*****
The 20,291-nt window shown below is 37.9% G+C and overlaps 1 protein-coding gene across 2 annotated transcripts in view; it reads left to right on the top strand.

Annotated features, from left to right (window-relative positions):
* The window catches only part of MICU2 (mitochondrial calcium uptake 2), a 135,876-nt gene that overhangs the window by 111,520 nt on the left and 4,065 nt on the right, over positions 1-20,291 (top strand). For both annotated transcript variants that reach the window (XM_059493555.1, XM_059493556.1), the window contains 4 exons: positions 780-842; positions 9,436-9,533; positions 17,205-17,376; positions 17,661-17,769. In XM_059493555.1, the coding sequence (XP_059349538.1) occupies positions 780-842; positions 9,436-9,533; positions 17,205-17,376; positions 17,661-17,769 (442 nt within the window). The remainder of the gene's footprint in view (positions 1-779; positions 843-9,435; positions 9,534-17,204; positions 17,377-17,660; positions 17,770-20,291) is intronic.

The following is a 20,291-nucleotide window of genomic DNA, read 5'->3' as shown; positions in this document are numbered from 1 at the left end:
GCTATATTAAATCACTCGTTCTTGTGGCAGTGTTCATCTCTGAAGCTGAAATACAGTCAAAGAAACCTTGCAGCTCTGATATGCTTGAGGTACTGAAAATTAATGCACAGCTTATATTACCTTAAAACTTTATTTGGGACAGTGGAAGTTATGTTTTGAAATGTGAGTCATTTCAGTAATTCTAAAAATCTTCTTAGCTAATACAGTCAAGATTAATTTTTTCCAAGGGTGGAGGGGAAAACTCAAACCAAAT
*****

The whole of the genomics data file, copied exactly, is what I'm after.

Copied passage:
The 20,291-nt window shown below is 37.9% G+C and overlaps 1 protein-coding gene across 2 annotated transcripts in view; it reads left to right on the top strand.

Annotated features, from left to right (window-relative positions):
* The window catches only part of MICU2 (mitochondrial calcium uptake 2), a 135,876-nt gene that overhangs the window by 111,520 nt on the left and 4,065 nt on the right, over positions 1-20,291 (top strand). For both annotated transcript variants that reach the window (XM_059493555.1, XM_059493556.1), the window contains 4 exons: positions 780-842; positions 9,436-9,533; positions 17,205-17,376; positions 17,661-17,769. In XM_059493555.1, the coding sequence (XP_059349538.1) occupies positions 780-842; positions 9,436-9,533; positions 17,205-17,376; positions 17,661-17,769 (442 nt within the window). The remainder of the gene's footprint in view (positions 1-779; positions 843-9,435; positions 9,534-17,204; positions 17,377-17,660; positions 17,770-20,291) is intronic.

The following is a 20,291-nucleotide window of genomic DNA, read 5'->3' as shown; positions in this document are numbered from 1 at the left end:
GCTATATTAAATCACTCGTTCTTGTGGCAGTGTTCATCTCTGAAGCTGAAATACAGTCAAAGAAACCTTGCAGCTCTGATATGCTTGAGGTACTGAAAATTAATGCACAGCTTATATTACCTTAAAACTTTATTTGGGACAGTGGAAGTTATGTTTTGAAATGTGAGTCATTTCAGTAATTCTAAAAATCTTCTTAGCTAATACAGTCAAGATTAATTTTTTCCAAGGGTGGAGGGGAAAACTCAAACCAAAT